I have always been curious about the draw of reggae music.
What is it that pulls lots of fans from communities like Durango? Communities with residents who have never been forced to leave the country of their birth, been oppressed by a government, and may or may not be able to find Jamaica on a map?
Dont get me wrong; I like reggae, just not as much as some of you others. Maybe youre like me and the music of Joe Strummer taught you something about reggae. For others, maybe listening to Ska made you delve into the genre. You hippies could have been turned onto reggae via Jerry Garcias affinity to cover Peter Tosh or Jimmy Cliff. Maybe youve seen the Peter Tosh/Mick Jagger video, or maybe an older sibling turned you onto Bob Marley, explaining to you what reggae is through bloodshot eyes.
I do know the difference between dancehall and dub; I can name all the original Wailers and can point out Jamaica on a map. Thats about it. I first saw the Bad Brains in 1985; does that count?
Boston-based reggae band John Browns Body will play at the Abbey tonight and also features all of our reggae locals Im proud to call friends. Opening the show will be DJ I-Gene, followed by A Dub Rock Band. The night will be hosted by reggae emcee for life, Rasta Stevie.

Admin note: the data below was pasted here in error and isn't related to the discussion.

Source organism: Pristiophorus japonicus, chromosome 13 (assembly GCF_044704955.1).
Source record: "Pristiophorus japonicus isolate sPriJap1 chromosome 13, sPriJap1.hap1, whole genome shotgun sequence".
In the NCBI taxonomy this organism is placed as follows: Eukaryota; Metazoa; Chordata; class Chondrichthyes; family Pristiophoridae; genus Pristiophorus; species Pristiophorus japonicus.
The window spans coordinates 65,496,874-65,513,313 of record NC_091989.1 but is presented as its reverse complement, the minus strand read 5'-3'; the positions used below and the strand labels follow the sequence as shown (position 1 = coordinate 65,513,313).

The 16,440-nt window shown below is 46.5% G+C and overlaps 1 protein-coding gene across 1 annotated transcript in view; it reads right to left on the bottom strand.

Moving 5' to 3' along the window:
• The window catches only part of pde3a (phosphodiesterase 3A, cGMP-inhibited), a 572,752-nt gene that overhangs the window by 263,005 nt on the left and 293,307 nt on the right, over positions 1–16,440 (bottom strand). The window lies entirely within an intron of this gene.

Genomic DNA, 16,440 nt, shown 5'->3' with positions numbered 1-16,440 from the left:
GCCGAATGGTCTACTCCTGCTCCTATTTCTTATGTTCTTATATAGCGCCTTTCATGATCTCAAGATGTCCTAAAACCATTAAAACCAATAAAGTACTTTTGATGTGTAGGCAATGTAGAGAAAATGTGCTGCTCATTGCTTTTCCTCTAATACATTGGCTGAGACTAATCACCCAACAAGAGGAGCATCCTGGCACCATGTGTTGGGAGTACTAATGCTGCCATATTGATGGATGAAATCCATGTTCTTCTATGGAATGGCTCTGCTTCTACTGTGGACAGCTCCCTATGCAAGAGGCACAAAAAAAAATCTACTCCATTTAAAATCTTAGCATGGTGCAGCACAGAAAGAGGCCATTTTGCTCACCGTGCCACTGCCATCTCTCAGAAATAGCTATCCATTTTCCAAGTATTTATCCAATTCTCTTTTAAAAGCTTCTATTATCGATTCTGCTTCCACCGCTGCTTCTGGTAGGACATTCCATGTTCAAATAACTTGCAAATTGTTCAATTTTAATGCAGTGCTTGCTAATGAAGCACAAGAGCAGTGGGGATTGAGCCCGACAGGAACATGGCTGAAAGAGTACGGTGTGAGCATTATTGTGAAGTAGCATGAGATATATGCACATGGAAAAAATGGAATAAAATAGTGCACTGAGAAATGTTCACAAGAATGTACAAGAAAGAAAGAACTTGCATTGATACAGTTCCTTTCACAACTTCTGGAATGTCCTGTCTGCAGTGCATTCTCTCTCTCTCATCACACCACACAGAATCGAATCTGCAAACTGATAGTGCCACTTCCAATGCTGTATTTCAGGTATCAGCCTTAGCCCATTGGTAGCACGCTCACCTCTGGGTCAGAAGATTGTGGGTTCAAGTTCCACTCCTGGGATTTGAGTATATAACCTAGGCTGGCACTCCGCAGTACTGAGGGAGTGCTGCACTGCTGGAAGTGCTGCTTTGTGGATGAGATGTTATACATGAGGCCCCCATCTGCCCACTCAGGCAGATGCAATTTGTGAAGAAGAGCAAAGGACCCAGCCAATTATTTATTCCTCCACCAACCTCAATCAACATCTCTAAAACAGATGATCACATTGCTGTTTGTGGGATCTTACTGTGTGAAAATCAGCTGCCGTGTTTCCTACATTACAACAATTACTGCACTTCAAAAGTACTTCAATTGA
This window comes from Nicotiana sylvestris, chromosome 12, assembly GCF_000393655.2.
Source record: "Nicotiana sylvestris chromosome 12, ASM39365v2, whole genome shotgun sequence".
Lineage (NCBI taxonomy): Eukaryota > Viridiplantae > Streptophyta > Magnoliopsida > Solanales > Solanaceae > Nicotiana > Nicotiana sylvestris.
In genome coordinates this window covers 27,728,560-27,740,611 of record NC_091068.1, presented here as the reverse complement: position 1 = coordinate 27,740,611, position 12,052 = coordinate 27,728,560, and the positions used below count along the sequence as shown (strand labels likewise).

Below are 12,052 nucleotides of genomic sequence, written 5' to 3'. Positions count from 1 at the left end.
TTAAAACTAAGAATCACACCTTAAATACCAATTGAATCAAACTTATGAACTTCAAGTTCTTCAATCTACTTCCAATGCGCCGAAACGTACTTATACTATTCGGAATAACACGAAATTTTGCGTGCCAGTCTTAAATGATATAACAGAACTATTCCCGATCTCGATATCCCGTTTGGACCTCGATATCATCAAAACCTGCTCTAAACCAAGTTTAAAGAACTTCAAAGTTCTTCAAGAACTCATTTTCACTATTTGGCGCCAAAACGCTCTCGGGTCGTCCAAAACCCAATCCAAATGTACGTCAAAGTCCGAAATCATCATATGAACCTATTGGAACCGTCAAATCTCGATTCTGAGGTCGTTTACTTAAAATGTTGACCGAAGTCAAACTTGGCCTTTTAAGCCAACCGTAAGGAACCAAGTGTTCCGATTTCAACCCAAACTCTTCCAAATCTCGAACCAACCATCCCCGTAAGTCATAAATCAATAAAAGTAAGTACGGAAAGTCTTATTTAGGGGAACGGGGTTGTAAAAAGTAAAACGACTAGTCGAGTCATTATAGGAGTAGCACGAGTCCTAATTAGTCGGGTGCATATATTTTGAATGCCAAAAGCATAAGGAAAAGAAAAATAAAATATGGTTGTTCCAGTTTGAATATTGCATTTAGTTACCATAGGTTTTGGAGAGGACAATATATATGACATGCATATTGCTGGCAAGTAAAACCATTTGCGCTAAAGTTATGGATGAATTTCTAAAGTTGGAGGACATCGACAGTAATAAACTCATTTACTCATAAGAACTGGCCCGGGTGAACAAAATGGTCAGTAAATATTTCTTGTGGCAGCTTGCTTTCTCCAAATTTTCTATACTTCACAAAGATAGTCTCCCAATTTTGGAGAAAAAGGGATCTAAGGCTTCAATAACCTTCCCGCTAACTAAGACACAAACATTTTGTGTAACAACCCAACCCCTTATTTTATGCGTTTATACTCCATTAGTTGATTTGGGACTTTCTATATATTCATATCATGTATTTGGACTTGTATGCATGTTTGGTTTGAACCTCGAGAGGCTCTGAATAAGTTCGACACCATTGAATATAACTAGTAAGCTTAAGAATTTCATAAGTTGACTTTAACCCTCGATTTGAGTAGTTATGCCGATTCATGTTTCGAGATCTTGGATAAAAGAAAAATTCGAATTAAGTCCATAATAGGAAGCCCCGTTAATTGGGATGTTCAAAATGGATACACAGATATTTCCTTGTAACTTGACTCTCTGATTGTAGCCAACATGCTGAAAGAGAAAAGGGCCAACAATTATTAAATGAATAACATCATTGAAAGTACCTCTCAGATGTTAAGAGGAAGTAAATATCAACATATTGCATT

John Browns Body formed as a reggae band in 1996. Since then, theyve had numerous lineup changes and their sound has progressed; using reggae as a base, they also incorporate elements of funk, ska, electronic, dub and dub step, an amalgamation that the band refers to as future roots.
The current lineup is Elliot Martin on vocals, Tommy Benedetti on drums, Nate Edgar on bass, Mike Keenan on guitar, Jon Petronzio on keyboards, Scott Flynn on trombone, Drew Sayers on saxophone and Sam Dechenne on trumpet. With eight members theyve got their bases covered; there are plenty of instruments, horns included, that enable them to roll through all the sounds that make up a future roots band.
Bands like JBB enjoy playing Durango because the numerous mountain communities enable them to set up tours that take them just about everywhere. Its easy to book two weeks worth of shows in Colorado. Reggae DJ Eugene Salaz aka I-Gene sees the mountain communities love of reggae as an underlying appreciation of culture.
People tend to bring the influence of their own personal culture with them, which is usually rich in small mountain towns, Salaz said.
Reggae is a music that is rich in culture, filled with lyrics of rebellion, revolution, struggle, testimony, thanks, praise and standing up to those who try to use fear as a power to control minds, a message popular around the whole globe and in towns rich in culture because the whole human race can relate to it on one or all levels.
Salaz is right, but the answer could be that religion, politics and oppression aside, reggae is simple, feel-good music thats down to earth and easy to dance to. We should all be fine with that.
Bryant Liggett is a freelance writer and KDUR station manager. Reach him at Liggett_b@fortlewis.edu.